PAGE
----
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Las Ferreterias De Mexico
 
 
Introduction
To find out whether or not Mr. Gonzales should implement the new compensation plan, we will initiate with a valuation of the proposed bonus plan that he is considering. This evaluation will include an analysis of the key decisions and the persons responsible for making the decision as well as a discussion of the proposed plan. Upon this analysis we will conclude whether it is a good idea to implement it and state our suggestions for a modification of the plan.

Valuation of the proposed bonus plan
Included in the new bonus plan are the store managers (SM), the regional managers (RM), and the corporate staff managers (CM). Not included are the CEO (Mr. Gonzalez) and the COO; their bonuses would be decided by the compensation committee of the board of directors. Furthermore all other employees not included in the plan would continue as before with a bonus in the range of 2%-5% of base salary.
Each of the company’s 82 stores is operated by a SM, who has a lot of autonomy. The 82 store are organized into 9 geographical regions. The RMs are responsible for providing oversight and advice to the SMs, whom had little formal education. On the top of these two manager levels are the CMs, who are responsible for a range of centralized functions including purchasing, human resources, marketing, real estate, and investor relations.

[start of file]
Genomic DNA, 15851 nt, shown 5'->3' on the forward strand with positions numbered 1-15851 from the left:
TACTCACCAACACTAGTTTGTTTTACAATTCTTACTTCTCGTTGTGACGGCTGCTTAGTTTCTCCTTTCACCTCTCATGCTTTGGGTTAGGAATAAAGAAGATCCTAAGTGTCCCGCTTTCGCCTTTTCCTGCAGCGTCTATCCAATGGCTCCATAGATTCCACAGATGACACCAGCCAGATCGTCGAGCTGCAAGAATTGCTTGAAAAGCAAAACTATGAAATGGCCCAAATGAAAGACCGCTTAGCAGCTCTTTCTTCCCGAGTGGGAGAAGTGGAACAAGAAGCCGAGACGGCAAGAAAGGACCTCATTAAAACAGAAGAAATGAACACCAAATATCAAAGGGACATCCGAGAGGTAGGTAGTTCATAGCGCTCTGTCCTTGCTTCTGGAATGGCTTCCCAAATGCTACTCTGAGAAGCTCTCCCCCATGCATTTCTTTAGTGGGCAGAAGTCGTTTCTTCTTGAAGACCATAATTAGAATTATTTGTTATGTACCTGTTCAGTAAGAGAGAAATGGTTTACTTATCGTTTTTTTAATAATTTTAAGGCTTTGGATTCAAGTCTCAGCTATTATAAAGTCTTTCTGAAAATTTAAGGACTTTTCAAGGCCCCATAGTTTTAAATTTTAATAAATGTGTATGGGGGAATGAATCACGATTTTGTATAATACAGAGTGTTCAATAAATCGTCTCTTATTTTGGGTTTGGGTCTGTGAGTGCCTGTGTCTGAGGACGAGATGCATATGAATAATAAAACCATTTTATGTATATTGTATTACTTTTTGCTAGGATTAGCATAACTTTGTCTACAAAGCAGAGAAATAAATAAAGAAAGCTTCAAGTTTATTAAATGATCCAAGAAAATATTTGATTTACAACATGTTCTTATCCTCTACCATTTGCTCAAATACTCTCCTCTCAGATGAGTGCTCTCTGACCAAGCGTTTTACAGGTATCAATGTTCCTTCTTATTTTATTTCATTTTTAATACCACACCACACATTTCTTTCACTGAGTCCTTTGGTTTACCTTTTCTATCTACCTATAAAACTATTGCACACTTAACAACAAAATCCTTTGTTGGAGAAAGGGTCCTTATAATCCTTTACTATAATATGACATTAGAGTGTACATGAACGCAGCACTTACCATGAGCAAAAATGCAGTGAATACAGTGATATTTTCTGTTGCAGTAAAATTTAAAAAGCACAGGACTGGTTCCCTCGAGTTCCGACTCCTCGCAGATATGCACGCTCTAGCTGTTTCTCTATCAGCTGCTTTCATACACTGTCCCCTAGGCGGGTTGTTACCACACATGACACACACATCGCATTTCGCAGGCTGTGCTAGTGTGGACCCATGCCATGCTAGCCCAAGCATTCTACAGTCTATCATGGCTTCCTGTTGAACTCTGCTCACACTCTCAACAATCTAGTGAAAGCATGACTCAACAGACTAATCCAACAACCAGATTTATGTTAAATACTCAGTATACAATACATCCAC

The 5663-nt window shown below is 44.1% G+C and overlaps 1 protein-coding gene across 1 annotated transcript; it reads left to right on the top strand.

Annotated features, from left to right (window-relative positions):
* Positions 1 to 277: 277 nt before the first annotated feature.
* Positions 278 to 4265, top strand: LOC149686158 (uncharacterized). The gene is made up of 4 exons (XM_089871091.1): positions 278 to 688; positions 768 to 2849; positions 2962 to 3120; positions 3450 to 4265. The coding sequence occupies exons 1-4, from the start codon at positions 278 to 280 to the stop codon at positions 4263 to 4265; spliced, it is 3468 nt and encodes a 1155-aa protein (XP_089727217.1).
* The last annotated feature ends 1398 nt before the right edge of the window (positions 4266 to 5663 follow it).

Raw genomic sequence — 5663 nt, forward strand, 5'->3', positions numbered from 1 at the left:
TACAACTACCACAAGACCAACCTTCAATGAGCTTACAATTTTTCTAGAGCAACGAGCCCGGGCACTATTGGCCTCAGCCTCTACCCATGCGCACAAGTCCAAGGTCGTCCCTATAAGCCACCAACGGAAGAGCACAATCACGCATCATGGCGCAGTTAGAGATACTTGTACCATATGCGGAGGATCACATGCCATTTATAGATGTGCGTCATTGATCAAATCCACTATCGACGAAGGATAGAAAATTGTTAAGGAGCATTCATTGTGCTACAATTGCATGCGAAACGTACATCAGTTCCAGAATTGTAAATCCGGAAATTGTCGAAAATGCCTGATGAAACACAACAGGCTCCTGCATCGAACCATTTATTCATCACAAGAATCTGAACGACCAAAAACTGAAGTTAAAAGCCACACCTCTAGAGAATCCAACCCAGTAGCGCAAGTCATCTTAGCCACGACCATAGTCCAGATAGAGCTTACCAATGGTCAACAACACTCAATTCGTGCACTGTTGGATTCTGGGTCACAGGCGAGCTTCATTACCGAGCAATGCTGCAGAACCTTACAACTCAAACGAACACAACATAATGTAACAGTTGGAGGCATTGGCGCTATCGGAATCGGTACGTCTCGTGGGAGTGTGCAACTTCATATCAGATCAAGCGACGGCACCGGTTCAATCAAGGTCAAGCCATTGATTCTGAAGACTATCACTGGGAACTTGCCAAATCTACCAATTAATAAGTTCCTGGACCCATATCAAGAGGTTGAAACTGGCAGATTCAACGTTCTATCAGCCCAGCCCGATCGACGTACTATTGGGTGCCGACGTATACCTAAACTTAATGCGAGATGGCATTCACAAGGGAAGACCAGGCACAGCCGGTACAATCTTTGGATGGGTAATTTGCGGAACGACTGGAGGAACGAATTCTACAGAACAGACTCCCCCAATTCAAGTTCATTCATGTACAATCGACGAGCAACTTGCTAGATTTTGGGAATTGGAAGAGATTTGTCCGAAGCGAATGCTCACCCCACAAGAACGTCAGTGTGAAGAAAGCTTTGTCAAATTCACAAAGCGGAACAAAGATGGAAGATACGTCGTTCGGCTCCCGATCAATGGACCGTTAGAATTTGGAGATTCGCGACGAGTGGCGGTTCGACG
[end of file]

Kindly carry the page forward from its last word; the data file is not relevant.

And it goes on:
The proposed bonus plan consists of 4 million pesos plus 8 percent of the corporate income before bonuses and taxes in excess of 120 million pesos. The total bonus pool will be divided between the managers as following: SMs – 70%, RMs – 15%, and CMs – 15%.
This year, the bonus pool will amount to 8,498,400 million pesos (all calculations: cf. the calculations for the Whiz Kids questions on the last page), meaning that t ...
 
 
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Franchise Vs. Business Opportunity

To the untrained eye, franchise and business opportunity investments look pretty much the same. Both invite you to purchase a package of goods and services and business concepts. Both offer you the chance to capitalize on a business idea that has already proved to be successful. Both provide some training, handholding and access to a valuable marketplace.
In reality, though, there are huge differences between the two concepts. While these fundamental distinctions sometimes appear subtle, detecting and understanding them can help you protect yourself when you take the plunge into your new business.
If there's one telltale difference between a franchise and a business opportunity, it's the role of a trademark. The licensing of trademark rights is a hallmark of franchising: Every franchisee of a McDonald's, Subway or Holiday Inn is operating under a trademark license. The consistent image portrayed by these and other franchise systems symbolizes their strength in the marketplace, and is the direct result of a trademark license. If a program grants you the right to operate under a trademark owned by the seller, you're most likely looking at a franchise rather than a business opportunity.

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